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Sightseeing Spots to Enjoy TOKYO SKYTREE and Art

Launched in 2008, the project for construction of TOKYO SKYTREE was completed in February 2012, and very soon the tower will begin operation. With a height of approximately 634m, TOKYO SKYTREE soars above an area of downtown Tokyo known as shitamachi, where various art projects and exhibitions are scheduled to take place to commemorate its opening. This issue of Tokyo Art Navigation presents spots in the shitamachi area, where visitors can enjoy art against the backdrop of the magnificent view of TOKYO SKYTREE.

 The birth of a new landmark on the east bank of Sumida River

Scheduled to launch operations on May 22, TOKYO SKYTREE is a free-standing broadcasting tower erected with the objective of relaying digital terrestrial television  and radio broadcast signals. State-of-the art technology was applied in the construction of the tower. It is an equilateral triangle at the base, which gradually rounds to a circle midway up the tower. There are two observatories, one 350m above ground and another 450m above ground, which offer a 360 degree panoramic view of the Kanto area. (In the period from the opening of the tower on May 22 through July 10, visitors will access the First Observatory by advance reservation only with date-specified tickets, and same-date tickets will not be available.)

On April 20, a new facility will open doors in Asakusa, on the opposite bank of Sumida River – the Asakusa Culture Tourism Center, designed by the renowned architect Kengo Kuma. Its exterior evokes the image of several traditional Japanese one-story houses stacked on top of each other. The concept behind the design is “Architecture that gives a third dimension to the ambience of downtown Tokyo.” The building sits directly opposite Kaminari-mon, the gate which leads to Sensoji Temple, and its 8th floor observation terrace offers a splendid view of TOKYO SKYTREE. The exhibition space on the 7th floor provides visitors with an opportunity to browse through materials about Asakusa. Make sure to visit the Asakusa Culture Tourism Center as it is not simply an excellent source of sightseeing information but also an outstanding architectural landmark and a place to experience the culture of Asakusa.

 New art spots spring up in downtown Tokyo

From the GEIDAI TAITO SUMIDA Sightseeing Art Project

From the GEIDAI TAITO SUMIDA Sightseeing Art Project

From the GEIDAI TAITO SUMIDA Sightseeing Art Project (in Japanese)

A handful of new art spots have sprung up around downtown Tokyo as the TOKYO SKYTREE prepares for its opening. In the GEIDAI TAITO SUMIDA Sightseeing Art Project, a joint undertaking of the Tokyo University of the Arts, Taito-ku, and Sumida-ku, environmental artworks are being created on both banks of Sumida River, along the section that links TOKYO SKYTREE with Asakusa. Presently, four works are installed permanently as part of the project. Students of the Tokyo University of the Arts participate in the creation work, and, going forward, art objects will be installed at Hanakawado Park, Sumida Park, and Kototoibashi Kitazume along the Sumida River in Taito-ku, as well as Koume Kids Park and Oyokogawa River Park in Sumida-ku, bringing the number of artworks created through March 2013 to 12. A tour of these works, which promise to enchant you with the view of TOKYO SKYTREE, may help you discover the fascinating ambience of downtown Tokyo.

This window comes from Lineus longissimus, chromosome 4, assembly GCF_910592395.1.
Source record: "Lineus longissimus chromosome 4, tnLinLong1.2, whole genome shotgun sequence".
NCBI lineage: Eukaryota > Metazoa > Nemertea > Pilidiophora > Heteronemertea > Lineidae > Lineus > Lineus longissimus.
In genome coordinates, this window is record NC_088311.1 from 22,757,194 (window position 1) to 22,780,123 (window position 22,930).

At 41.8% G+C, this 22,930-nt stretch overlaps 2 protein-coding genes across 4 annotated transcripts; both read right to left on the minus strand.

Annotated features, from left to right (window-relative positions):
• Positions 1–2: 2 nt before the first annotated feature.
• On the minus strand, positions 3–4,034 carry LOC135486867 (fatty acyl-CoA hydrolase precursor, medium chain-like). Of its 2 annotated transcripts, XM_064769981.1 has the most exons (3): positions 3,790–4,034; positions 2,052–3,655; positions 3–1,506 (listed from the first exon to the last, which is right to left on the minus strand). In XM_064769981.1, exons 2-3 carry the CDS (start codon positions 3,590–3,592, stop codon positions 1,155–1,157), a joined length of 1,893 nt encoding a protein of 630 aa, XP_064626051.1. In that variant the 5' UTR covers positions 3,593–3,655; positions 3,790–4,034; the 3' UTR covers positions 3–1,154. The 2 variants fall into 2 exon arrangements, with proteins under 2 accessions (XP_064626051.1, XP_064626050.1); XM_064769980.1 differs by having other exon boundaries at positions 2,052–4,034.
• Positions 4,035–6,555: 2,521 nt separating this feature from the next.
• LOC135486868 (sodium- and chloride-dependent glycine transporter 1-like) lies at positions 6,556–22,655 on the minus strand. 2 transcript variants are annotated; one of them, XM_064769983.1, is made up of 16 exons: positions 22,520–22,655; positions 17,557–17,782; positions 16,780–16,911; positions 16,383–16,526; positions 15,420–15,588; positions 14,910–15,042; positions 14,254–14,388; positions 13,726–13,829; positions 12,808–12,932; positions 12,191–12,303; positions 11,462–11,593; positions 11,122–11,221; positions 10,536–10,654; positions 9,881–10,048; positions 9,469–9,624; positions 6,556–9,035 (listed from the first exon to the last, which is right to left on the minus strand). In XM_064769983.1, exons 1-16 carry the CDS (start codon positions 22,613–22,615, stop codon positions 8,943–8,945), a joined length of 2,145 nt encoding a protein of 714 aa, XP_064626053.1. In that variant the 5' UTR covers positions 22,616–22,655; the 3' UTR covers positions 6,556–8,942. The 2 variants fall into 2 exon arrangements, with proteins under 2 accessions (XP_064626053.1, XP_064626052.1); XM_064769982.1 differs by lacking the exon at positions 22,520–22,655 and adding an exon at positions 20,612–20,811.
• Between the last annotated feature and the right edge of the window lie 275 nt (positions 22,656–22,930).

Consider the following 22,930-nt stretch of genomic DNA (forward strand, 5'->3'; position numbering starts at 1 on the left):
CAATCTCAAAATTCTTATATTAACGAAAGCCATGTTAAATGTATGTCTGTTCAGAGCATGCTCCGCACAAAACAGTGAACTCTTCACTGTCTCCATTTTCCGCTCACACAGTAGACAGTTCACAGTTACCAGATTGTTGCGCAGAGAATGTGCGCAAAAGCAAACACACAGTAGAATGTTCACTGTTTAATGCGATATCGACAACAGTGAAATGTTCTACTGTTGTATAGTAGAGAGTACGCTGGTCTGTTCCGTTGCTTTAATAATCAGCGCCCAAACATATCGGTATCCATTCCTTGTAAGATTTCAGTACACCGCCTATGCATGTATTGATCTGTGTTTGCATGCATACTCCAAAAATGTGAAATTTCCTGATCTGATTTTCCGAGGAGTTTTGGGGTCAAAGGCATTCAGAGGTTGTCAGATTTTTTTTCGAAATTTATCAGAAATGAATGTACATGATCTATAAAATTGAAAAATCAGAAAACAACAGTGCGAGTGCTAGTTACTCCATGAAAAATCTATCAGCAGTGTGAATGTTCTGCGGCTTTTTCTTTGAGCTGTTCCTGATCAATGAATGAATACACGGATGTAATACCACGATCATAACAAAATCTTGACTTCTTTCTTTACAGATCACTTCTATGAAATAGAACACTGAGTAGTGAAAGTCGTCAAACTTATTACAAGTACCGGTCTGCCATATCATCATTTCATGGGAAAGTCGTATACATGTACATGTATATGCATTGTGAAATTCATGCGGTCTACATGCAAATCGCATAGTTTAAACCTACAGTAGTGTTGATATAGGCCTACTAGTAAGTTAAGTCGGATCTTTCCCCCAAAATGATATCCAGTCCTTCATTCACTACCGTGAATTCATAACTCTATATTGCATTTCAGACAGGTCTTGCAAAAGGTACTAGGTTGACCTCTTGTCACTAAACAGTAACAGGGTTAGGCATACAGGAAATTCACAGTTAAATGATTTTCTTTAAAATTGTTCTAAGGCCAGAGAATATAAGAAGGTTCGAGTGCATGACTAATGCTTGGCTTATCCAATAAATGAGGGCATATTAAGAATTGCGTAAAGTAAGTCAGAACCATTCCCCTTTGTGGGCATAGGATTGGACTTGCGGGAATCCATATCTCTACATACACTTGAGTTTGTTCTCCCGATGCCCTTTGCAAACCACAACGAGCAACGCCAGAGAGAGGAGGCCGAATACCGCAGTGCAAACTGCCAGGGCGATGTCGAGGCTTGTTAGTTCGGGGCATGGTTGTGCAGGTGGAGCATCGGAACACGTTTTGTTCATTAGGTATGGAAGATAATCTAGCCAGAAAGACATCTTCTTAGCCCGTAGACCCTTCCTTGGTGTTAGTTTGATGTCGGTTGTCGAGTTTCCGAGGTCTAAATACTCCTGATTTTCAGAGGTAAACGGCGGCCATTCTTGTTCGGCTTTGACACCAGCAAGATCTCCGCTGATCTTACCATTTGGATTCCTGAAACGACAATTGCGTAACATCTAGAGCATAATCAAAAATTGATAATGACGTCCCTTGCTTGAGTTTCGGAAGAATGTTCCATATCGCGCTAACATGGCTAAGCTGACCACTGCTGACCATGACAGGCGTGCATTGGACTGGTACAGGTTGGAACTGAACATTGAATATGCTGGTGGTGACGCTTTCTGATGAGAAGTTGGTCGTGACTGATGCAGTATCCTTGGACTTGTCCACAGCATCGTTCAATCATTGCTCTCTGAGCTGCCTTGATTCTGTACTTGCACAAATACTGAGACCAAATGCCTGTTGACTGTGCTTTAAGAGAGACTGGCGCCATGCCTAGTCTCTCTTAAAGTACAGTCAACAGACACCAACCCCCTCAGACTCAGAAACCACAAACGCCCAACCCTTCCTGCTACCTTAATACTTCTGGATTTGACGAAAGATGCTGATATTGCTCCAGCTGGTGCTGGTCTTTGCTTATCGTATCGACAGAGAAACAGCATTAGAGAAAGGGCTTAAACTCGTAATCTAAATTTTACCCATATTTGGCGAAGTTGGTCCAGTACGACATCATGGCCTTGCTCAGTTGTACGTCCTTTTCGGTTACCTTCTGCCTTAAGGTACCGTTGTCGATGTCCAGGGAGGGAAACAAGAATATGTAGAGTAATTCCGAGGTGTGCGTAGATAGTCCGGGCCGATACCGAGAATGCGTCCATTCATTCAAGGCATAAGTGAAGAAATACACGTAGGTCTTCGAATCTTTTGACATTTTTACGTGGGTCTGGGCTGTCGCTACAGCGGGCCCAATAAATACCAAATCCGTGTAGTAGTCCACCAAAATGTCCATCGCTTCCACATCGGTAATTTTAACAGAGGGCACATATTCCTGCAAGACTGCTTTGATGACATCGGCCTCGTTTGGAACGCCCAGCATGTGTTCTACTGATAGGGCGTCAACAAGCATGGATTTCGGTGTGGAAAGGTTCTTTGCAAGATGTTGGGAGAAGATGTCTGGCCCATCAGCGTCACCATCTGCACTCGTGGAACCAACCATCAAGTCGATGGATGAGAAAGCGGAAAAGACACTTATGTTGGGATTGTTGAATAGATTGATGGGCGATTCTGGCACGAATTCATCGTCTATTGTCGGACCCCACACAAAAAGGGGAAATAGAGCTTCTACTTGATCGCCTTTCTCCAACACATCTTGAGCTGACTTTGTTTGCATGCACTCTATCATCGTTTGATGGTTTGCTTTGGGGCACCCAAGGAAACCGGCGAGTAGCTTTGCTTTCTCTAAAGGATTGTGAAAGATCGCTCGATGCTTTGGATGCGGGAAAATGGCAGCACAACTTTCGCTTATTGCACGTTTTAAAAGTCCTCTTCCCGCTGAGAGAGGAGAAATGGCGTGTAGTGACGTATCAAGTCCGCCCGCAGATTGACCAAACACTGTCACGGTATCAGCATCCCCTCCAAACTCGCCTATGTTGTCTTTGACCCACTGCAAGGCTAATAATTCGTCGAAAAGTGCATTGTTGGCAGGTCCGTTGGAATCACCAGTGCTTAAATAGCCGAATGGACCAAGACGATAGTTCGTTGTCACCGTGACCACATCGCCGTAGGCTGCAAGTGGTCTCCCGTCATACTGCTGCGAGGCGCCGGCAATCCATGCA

The Shioiri Tower is an artwork created as part of TADASHI KAWAMATA TOKYO IN PROGRESS, a joint project of the Tokyo Metropolitan Government, the Tokyo Culture Creation Project, and the Center for Interlocal Art Network (CIAN). The tower was completed last year on the grounds of Shioiri Park in Arakawa-ku and will stay there until March 2014. In this project, artist Tadashi Kawamata constructs wooden structures from which to observe a changing Tokyo at three vantage points along Sumida River that offer a view of TOKYO SKYTREE. The purpose of the project is to give visitors an opportunity to reexamine the city of Tokyo through the view from each tower, and the artworks are created through collaboration with local communities. Tsukuda Terrace, the second structure in the series, was completed on March 20 at the Place de Paris in Ishikawajima Park (Chuo-ku), giving visitors a chance to compare the views from the two landmarks in the project.

The Tokyo Metropolitan Edo-Tokyo Museum in Ryogoku is currently hosting the special exhibition “The History of Towers.” The exhibition focuses on the three famous tower landmarks constructed in Tokyo, Osaka and Paris from the 19th to 20th centuries. While tracing the history of these towers through woodblock prints, multi-colored prints and photographs, the exhibition examines from a variety of angles the significance of towers built in the modern city and their functions. The museum will host the exhibition until May 6, so take advantage of this enjoyable opportunity to learn about the history of urban towers before the opening of TOKYO SKYTREE.

This section will pick out various parts of Tokyo to shed light on the area’s characteristics, historical background, and community-based art activities.